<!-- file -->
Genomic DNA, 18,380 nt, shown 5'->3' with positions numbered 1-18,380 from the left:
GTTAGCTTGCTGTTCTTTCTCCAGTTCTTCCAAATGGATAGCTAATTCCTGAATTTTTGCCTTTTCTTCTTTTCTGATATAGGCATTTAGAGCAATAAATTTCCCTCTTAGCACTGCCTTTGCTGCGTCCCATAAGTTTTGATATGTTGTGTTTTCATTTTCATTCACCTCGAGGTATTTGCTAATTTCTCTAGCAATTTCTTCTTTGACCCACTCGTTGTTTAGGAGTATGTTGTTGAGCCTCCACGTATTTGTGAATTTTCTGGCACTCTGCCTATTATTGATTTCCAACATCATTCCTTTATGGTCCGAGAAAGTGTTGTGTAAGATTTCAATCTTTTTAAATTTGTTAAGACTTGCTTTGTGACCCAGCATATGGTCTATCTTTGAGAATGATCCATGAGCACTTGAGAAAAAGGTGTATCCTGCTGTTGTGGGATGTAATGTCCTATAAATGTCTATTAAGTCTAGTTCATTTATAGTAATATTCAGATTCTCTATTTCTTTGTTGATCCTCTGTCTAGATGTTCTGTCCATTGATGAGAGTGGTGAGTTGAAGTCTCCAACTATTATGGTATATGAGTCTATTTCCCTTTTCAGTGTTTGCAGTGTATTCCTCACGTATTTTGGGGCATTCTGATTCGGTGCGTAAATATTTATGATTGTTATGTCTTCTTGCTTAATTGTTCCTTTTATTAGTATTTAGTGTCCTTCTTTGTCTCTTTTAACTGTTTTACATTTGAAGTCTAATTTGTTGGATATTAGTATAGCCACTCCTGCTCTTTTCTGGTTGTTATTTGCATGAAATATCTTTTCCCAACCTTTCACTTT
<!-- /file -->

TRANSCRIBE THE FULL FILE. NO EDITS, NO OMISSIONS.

Genomic DNA, 18,380 nt, shown 5'->3' with positions numbered 1-18,380 from the left:
GTTAGCTTGCTGTTCTTTCTCCAGTTCTTCCAAATGGATAGCTAATTCCTGAATTTTTGCCTTTTCTTCTTTTCTGATATAGGCATTTAGAGCAATAAATTTCCCTCTTAGCACTGCCTTTGCTGCGTCCCATAAGTTTTGATATGTTGTGTTTTCATTTTCATTCACCTCGAGGTATTTGCTAATTTCTCTAGCAATTTCTTCTTTGACCCACTCGTTGTTTAGGAGTATGTTGTTGAGCCTCCACGTATTTGTGAATTTTCTGGCACTCTGCCTATTATTGATTTCCAACATCATTCCTTTATGGTCCGAGAAAGTGTTGTGTAAGATTTCAATCTTTTTAAATTTGTTAAGACTTGCTTTGTGACCCAGCATATGGTCTATCTTTGAGAATGATCCATGAGCACTTGAGAAAAAGGTGTATCCTGCTGTTGTGGGATGTAATGTCCTATAAATGTCTATTAAGTCTAGTTCATTTATAGTAATATTCAGATTCTCTATTTCTTTGTTGATCCTCTGTCTAGATGTTCTGTCCATTGATGAGAGTGGTGAGTTGAAGTCTCCAACTATTATGGTATATGAGTCTATTTCCCTTTTCAGTGTTTGCAGTGTATTCCTCACGTATTTTGGGGCATTCTGATTCGGTGCGTAAATATTTATGATTGTTATGTCTTCTTGCTTAATTGTTCCTTTTATTAGTATTTAGTGTCCTTCTTTGTCTCTTTTAACTGTTTTACATTTGAAGTCTAATTTGTTGGATATTAGTATAGCCACTCCTGCTCTTTTCTGGTTGTTATTTGCATGAAATATCTTTTCCCAACCTTTCACTTT